LOS Angeles––Thirty-two children died of abuse and neglect, including physical assault, drowning and malnourishment in the Los Angeles area last year, a newspaper report said on Tuesday.
Among the victims, fourteen children died of abuse and neglect despite coming from families that had been under the scrutiny of child welfare officials, according to the Los Angeles Times.
Meanwhile, 18 children were in families that had never been in contact with the family services agency, the paper said.
In some families, children died within months or even one day after a social worker’s last visit, the paper said.
In one case, the family of a boy who died of multiple skull fractures had been reported 25 times to the Department of Children and Family Services (DCFS) that the mother had a known history of methamphetamine use, said the paper.
The agency launched investigations into 10 cases that will probably result in discipline against social workers for their failure to stop the tragedies, the paper quoted agency officials as saying.
“These are shocking cases,” Los Angeles County Supervisor Gloria Molina said. “The biggest problem is that no lessons are learned.”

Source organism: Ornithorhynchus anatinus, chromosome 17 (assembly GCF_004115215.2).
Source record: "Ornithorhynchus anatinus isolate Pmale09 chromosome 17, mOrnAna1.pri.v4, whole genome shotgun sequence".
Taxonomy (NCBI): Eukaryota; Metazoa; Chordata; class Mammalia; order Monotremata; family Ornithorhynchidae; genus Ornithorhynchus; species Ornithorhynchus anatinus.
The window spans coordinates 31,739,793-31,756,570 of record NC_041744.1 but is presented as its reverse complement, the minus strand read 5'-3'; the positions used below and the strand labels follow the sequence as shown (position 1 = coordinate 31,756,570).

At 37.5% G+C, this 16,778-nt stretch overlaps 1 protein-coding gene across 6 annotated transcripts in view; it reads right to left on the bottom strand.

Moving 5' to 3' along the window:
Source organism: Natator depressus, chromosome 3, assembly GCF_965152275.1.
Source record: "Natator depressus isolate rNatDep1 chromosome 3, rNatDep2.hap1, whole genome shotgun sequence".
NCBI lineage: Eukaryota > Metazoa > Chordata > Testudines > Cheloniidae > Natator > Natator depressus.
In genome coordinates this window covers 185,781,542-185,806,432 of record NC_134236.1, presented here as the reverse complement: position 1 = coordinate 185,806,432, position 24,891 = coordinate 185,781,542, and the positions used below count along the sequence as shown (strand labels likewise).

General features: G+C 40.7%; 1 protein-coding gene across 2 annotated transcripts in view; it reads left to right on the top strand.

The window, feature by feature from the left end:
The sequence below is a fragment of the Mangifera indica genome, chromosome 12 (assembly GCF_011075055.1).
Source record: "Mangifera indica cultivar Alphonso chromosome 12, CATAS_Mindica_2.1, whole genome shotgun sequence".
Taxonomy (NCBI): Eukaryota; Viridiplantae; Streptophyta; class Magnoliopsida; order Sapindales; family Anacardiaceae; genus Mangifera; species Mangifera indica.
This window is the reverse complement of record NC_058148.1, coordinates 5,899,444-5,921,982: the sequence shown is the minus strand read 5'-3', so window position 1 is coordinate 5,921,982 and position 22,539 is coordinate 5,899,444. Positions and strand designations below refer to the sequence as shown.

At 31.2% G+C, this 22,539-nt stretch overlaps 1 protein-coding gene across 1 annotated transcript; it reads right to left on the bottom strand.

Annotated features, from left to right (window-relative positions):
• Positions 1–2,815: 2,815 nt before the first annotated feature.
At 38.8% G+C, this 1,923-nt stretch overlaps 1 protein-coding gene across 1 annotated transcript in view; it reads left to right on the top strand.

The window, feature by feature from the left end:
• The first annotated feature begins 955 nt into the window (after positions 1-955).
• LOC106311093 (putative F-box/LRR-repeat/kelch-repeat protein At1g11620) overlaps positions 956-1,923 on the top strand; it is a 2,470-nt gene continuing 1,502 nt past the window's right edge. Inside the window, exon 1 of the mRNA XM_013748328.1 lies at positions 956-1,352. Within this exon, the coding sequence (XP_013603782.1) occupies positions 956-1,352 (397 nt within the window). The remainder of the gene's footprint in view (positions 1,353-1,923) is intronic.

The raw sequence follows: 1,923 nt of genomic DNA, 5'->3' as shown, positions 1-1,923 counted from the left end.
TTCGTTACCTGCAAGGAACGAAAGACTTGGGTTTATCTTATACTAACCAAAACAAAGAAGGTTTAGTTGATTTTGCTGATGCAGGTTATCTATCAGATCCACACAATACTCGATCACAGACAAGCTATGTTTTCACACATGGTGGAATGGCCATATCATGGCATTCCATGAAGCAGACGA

Agency officials say they lack adequate resources to handle daunting caseloads, according to the paper.
Reacting to the report, county Supervisor Michael Antonovich pledged to call for reform and more accountability.
“This report reveals shocking procedural errors and accountability failures that have resulted in these tragedies,” Antonovich said. “Identifying those responsible and initiating disciplinary measures will prevent future deaths.”
Antonovich said he wants the county CEO and county counsel to improve casework policy and oversight while strengthening child fatality reporting and review procedures.
A report on disciplinary actions resulting from the new policies would be required by the Board of Supervisors on a quarterly basis, he said. PNA